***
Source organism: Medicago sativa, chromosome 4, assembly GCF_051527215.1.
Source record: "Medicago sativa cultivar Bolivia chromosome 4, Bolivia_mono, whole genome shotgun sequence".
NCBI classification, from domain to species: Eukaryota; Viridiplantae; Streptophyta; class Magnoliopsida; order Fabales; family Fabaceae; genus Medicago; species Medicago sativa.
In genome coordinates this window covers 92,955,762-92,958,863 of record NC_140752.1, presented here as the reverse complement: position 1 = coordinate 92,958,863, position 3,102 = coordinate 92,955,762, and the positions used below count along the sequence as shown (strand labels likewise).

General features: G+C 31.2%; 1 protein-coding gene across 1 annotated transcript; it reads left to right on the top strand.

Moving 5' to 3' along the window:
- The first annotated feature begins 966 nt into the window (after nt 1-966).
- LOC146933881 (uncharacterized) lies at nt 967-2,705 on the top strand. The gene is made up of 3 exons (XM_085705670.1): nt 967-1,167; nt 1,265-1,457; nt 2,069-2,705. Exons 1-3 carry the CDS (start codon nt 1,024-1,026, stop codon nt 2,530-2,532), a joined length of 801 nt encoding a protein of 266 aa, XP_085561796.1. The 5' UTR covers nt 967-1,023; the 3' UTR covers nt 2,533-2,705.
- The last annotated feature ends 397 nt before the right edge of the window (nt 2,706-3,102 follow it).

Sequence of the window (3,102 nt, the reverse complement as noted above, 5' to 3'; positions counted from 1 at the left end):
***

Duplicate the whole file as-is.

Source organism: Medicago sativa, chromosome 4, assembly GCF_051527215.1.
Source record: "Medicago sativa cultivar Bolivia chromosome 4, Bolivia_mono, whole genome shotgun sequence".
NCBI classification, from domain to species: Eukaryota; Viridiplantae; Streptophyta; class Magnoliopsida; order Fabales; family Fabaceae; genus Medicago; species Medicago sativa.
In genome coordinates this window covers 92,955,762-92,958,863 of record NC_140752.1, presented here as the reverse complement: position 1 = coordinate 92,958,863, position 3,102 = coordinate 92,955,762, and the positions used below count along the sequence as shown (strand labels likewise).

General features: G+C 31.2%; 1 protein-coding gene across 1 annotated transcript; it reads left to right on the top strand.

Moving 5' to 3' along the window:
- The first annotated feature begins 966 nt into the window (after nt 1-966).
- LOC146933881 (uncharacterized) lies at nt 967-2,705 on the top strand. The gene is made up of 3 exons (XM_085705670.1): nt 967-1,167; nt 1,265-1,457; nt 2,069-2,705. Exons 1-3 carry the CDS (start codon nt 1,024-1,026, stop codon nt 2,530-2,532), a joined length of 801 nt encoding a protein of 266 aa, XP_085561796.1. The 5' UTR covers nt 967-1,023; the 3' UTR covers nt 2,533-2,705.
- The last annotated feature ends 397 nt before the right edge of the window (nt 2,706-3,102 follow it).

Sequence of the window (3,102 nt, the reverse complement as noted above, 5' to 3'; positions counted from 1 at the left end):